The Wall Street Journal, citing two unnamed advisers, reported late Thursday that Trump has, “with varying degrees of seriousness, repeatedly expressed interest” in buying the island in the North Atlantic.
According to the article, the idea first came to Trump last spring when an associate suggested during a dinner that he should consider buying Greenland given that Denmark was having financial trouble over the island.
Trump has since been asking his White House counsel to look into the idea, the report said.
Greenland is the world’s largest island but has a population of only about 56,000. It enjoys self-governance in some areas, including judicial affairs, utilization of natural resources, and policing, as an autonomous constituent country within the Kingdom of Denmark. But its foreign and security interests remain in the hands of the Danish government—as stipulated by the Danish Constitution.
Greenland is known for its abundant resources and geopolitical importance. The shortest route from North America to Europe goes through the Arctic island.
The U.S. military currently has an airbase, Thule Air Base, located in the northwestern part of Greenland, which has been under U.S. operation since World War II. It is home to the 821st Air Base Group, a unit of the 21st Space Wing. That unit, which is part of the U.S. Air Force, is tasked with giving early missile warnings and detecting any objects orbiting the earth to prevent them from colliding with satellites.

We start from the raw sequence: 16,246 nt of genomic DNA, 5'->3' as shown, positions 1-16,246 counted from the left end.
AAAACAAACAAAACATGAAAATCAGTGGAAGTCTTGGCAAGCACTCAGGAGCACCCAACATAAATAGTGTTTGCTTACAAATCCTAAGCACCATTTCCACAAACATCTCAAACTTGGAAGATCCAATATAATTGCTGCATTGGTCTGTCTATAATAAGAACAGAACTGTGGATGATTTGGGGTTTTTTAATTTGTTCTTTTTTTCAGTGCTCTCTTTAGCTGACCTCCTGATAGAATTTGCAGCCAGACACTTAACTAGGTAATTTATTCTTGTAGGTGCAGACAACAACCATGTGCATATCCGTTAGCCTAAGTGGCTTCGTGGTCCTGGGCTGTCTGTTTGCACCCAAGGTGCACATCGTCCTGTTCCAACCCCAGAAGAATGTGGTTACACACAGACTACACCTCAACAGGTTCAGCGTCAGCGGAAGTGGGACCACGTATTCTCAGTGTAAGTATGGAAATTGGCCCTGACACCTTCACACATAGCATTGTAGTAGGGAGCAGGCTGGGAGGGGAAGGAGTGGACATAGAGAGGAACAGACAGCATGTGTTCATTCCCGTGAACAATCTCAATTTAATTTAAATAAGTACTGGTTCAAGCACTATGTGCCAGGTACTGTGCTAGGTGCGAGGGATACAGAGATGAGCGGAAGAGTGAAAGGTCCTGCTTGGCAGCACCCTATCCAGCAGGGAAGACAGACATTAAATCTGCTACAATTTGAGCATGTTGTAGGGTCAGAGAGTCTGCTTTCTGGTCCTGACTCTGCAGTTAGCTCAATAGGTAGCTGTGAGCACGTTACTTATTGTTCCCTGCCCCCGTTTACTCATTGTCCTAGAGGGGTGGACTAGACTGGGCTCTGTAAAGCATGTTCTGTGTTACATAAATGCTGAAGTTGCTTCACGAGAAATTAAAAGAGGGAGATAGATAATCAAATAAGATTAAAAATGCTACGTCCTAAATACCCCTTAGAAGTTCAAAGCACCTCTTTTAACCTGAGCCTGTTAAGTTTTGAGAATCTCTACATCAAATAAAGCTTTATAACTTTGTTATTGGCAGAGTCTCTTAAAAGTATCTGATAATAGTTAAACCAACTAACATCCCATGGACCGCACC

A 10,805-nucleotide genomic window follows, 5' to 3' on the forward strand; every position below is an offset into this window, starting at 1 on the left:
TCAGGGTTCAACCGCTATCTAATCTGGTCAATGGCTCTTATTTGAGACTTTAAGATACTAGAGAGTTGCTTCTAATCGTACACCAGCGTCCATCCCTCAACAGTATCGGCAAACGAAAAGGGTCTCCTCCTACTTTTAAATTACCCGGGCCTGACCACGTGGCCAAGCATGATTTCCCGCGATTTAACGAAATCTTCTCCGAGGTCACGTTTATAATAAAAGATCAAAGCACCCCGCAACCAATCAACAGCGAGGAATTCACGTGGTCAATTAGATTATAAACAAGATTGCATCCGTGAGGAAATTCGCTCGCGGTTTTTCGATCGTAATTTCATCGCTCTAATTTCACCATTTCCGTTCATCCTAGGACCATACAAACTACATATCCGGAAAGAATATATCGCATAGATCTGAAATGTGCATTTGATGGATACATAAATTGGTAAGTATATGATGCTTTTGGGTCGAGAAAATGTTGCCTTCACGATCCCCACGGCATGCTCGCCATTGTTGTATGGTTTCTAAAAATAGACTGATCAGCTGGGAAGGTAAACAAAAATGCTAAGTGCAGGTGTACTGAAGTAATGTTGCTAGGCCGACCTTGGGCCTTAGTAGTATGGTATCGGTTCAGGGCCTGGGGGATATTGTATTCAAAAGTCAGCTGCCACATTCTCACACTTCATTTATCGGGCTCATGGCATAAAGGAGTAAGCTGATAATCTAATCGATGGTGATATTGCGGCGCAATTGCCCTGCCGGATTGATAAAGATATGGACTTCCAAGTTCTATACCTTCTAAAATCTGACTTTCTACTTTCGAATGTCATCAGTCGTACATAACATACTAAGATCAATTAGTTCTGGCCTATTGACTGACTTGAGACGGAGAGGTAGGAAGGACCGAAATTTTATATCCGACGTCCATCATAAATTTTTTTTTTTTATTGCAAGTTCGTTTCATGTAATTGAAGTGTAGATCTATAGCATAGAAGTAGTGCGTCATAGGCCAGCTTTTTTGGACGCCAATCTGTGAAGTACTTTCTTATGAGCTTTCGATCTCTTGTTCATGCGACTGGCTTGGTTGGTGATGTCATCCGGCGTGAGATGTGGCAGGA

The military base is also being used by the U.S. Air Force Space Command and the North American Aerospace Defense Command.
This isn’t the first time that the United States has expressed interest in purchasing the large, strategically positioned island. The U.S. State Department made an offer to Denmark to buy Greenland and Iceland in 1867, followed by President Harry Truman in 1946. Both times, Denmark turned the United States down.
China has also been eyeing Greenland’s close proximity to the Arctic shipping lanes and its rich mineral resources, including uranium and rare earths.
According to a January 2018 editorial by state-run media Xinhua, China currently considers Greenland a strategic part of its Arctic ambition and its “Polar Silk Road”—an extension of its One Belt, One Road initiative.
But in 2018, Greenland picked Denmark over Beijing to finance its airport projects. Before the decision, diplomatic tensions had arisen after Greenland’s Prime Minister traveled to Beijing to discuss financing from China’s state-owned banks.
Frank Fang and Reuters contributed to this report.